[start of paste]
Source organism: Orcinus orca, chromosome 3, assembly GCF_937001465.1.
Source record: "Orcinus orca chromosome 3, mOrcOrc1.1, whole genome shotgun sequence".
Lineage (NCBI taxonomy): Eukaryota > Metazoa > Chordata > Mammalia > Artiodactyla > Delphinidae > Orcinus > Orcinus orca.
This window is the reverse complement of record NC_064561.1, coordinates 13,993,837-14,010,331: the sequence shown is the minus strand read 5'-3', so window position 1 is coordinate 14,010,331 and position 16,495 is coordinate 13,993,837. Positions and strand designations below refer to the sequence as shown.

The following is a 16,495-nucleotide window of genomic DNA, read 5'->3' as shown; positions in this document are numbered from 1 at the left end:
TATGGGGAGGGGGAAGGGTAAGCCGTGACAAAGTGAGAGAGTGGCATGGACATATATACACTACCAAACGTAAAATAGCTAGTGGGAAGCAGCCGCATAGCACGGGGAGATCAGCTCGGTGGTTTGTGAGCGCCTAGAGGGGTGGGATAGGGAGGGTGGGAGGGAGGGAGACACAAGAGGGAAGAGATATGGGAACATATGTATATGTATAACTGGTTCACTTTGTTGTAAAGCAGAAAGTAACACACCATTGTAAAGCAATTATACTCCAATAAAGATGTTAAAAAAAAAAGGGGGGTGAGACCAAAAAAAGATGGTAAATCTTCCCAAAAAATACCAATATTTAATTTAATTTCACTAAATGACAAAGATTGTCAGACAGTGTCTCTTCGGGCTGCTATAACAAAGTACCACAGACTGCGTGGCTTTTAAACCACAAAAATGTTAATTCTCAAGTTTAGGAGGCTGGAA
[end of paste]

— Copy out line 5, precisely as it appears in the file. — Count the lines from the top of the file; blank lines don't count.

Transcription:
The following is a 16,495-nucleotide window of genomic DNA, read 5'->3' as shown; positions in this document are numbered from 1 at the left end: